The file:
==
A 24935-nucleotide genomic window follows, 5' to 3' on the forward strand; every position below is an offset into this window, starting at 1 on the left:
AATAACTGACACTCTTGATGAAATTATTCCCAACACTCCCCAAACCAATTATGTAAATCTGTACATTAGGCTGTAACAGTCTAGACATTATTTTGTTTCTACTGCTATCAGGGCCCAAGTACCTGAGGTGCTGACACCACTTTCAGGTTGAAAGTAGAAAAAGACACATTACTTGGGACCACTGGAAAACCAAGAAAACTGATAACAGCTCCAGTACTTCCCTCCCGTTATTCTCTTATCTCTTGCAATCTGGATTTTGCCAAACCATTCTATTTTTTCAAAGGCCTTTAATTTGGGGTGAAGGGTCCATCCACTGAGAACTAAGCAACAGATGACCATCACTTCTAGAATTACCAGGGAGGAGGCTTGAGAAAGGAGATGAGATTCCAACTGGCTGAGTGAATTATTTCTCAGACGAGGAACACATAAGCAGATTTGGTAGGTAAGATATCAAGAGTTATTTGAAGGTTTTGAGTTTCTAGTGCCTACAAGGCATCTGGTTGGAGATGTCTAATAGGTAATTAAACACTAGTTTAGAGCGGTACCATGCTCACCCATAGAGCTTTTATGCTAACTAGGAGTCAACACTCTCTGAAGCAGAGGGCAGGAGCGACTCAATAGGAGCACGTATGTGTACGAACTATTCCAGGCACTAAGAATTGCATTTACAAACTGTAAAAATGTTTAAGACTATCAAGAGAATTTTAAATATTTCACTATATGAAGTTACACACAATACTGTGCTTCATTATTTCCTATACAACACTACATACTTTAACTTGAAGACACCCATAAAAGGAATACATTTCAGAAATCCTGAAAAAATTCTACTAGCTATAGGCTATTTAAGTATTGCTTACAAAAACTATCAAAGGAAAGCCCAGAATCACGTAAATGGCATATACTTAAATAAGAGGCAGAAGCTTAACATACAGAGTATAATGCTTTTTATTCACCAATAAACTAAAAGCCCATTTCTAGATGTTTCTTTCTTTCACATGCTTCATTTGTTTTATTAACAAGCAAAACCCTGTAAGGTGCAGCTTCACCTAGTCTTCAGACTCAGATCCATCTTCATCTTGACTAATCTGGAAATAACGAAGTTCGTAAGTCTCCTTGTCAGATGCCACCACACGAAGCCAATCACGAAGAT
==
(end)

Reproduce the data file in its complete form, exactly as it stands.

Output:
A 24935-nucleotide genomic window follows, 5' to 3' on the forward strand; every position below is an offset into this window, starting at 1 on the left:
AATAACTGACACTCTTGATGAAATTATTCCCAACACTCCCCAAACCAATTATGTAAATCTGTACATTAGGCTGTAACAGTCTAGACATTATTTTGTTTCTACTGCTATCAGGGCCCAAGTACCTGAGGTGCTGACACCACTTTCAGGTTGAAAGTAGAAAAAGACACATTACTTGGGACCACTGGAAAACCAAGAAAACTGATAACAGCTCCAGTACTTCCCTCCCGTTATTCTCTTATCTCTTGCAATCTGGATTTTGCCAAACCATTCTATTTTTTCAAAGGCCTTTAATTTGGGGTGAAGGGTCCATCCACTGAGAACTAAGCAACAGATGACCATCACTTCTAGAATTACCAGGGAGGAGGCTTGAGAAAGGAGATGAGATTCCAACTGGCTGAGTGAATTATTTCTCAGACGAGGAACACATAAGCAGATTTGGTAGGTAAGATATCAAGAGTTATTTGAAGGTTTTGAGTTTCTAGTGCCTACAAGGCATCTGGTTGGAGATGTCTAATAGGTAATTAAACACTAGTTTAGAGCGGTACCATGCTCACCCATAGAGCTTTTATGCTAACTAGGAGTCAACACTCTCTGAAGCAGAGGGCAGGAGCGACTCAATAGGAGCACGTATGTGTACGAACTATTCCAGGCACTAAGAATTGCATTTACAAACTGTAAAAATGTTTAAGACTATCAAGAGAATTTTAAATATTTCACTATATGAAGTTACACACAATACTGTGCTTCATTATTTCCTATACAACACTACATACTTTAACTTGAAGACACCCATAAAAGGAATACATTTCAGAAATCCTGAAAAAATTCTACTAGCTATAGGCTATTTAAGTATTGCTTACAAAAACTATCAAAGGAAAGCCCAGAATCACGTAAATGGCATATACTTAAATAAGAGGCAGAAGCTTAACATACAGAGTATAATGCTTTTTATTCACCAATAAACTAAAAGCCCATTTCTAGATGTTTCTTTCTTTCACATGCTTCATTTGTTTTATTAACAAGCAAAACCCTGTAAGGTGCAGCTTCACCTAGTCTTCAGACTCAGATCCATCTTCATCTTGACTAATCTGGAAATAACGAAGTTCGTAAGTCTCCTTGTCAGATGCCACCACACGAAGCCAATCACGAAGAT